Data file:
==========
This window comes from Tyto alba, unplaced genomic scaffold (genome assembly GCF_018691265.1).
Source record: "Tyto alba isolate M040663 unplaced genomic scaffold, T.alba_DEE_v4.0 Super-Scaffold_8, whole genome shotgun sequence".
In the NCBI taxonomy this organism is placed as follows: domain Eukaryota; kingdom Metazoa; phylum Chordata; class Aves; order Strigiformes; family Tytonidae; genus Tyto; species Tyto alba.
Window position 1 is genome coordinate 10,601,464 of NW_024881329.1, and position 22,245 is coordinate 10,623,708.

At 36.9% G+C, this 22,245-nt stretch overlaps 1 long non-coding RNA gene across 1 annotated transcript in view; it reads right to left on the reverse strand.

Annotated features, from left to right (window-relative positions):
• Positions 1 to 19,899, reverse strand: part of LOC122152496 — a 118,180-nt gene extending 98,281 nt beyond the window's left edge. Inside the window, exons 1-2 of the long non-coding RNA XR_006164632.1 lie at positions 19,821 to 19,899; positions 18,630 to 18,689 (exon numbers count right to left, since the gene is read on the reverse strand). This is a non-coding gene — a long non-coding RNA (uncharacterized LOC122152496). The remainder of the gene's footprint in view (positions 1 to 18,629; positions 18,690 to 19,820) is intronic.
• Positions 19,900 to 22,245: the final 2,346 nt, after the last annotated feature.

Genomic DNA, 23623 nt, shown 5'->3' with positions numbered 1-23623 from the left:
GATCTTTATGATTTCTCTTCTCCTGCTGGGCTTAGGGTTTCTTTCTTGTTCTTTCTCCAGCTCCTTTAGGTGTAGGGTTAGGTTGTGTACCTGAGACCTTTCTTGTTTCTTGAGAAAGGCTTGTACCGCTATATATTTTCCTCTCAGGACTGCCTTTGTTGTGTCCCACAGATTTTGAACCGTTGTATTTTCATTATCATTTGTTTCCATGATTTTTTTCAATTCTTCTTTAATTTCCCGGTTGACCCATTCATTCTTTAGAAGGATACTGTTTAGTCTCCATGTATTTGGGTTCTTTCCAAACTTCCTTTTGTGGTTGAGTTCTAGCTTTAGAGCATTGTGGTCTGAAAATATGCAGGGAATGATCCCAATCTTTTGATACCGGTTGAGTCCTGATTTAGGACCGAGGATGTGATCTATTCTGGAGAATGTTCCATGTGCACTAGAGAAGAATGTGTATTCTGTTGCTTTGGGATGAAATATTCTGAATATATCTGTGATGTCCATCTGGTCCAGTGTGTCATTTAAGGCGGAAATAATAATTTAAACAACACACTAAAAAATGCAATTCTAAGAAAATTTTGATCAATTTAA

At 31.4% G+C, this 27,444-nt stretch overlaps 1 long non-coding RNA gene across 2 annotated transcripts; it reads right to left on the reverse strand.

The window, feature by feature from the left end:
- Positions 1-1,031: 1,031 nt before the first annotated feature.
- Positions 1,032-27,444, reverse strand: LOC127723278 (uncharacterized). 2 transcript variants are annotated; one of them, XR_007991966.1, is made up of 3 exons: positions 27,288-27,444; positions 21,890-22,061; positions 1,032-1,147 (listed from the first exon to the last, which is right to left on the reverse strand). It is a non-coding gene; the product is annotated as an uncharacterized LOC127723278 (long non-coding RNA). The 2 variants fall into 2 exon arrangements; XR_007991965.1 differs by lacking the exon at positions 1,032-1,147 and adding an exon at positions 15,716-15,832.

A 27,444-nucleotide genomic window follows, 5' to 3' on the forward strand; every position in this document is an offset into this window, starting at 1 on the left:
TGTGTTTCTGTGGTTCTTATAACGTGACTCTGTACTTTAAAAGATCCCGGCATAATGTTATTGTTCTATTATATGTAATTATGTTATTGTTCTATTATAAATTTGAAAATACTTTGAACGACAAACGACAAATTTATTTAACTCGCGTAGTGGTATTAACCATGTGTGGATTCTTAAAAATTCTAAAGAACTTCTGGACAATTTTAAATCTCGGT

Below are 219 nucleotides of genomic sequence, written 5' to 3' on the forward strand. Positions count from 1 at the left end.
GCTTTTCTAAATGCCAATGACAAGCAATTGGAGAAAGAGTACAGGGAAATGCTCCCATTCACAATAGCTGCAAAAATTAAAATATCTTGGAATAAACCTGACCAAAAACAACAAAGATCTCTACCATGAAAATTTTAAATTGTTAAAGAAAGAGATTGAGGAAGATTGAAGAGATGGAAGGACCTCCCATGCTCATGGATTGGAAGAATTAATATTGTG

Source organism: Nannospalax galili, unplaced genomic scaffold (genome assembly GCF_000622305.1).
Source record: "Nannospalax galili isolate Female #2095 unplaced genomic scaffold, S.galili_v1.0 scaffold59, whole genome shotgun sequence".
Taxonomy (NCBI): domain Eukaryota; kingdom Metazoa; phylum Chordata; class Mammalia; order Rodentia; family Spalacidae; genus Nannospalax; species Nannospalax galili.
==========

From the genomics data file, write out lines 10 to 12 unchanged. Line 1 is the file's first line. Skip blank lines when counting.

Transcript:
GATCTTTATGATTTCTCTTCTCCTGCTGGGCTTAGGGTTTCTTTCTTGTTCTTTCTCCAGCTCCTTTAGGTGTAGGGTTAGGTTGTGTACCTGAGACCTTTCTTGTTTCTTGAGAAAGGCTTGTACCGCTATATATTTTCCTCTCAGGACTGCCTTTGTTGTGTCCCACAGATTTTGAACCGTTGTATTTTCATTATCATTTGTTTCCATGATTTTTTTCAATTCTTCTTTAATTTCCCGGTTGACCCATTCATTCTTTAGAAGGATACTGTTTAGTCTCCATGTATTTGGGTTCTTTCCAAACTTCCTTTTGTGGTTGAGTTCTAGCTTTAGAGCATTGTGGTCTGAAAATATGCAGGGAATGATCCCAATCTTTTGATACCGGTTGAGTCCTGATTTAGGACCGAGGATGTGATCTATTCTGGAGAATGTTCCATGTGCACTAGAGAAGAATGTGTATTCTGTTGCTTTGGGATGAAATATTCTGAATATATCTGTGATGTCCATCTGGTCCAGTGTGTCATTTAAGGCGGAAATAATAATTTAAACAACACACTAAAAAATGCAATTCTAAGAAAATTTTGATCAATTTAA

At 31.4% G+C, this 27,444-nt stretch overlaps 1 long non-coding RNA gene across 2 annotated transcripts; it reads right to left on the reverse strand.

The window, feature by feature from the left end: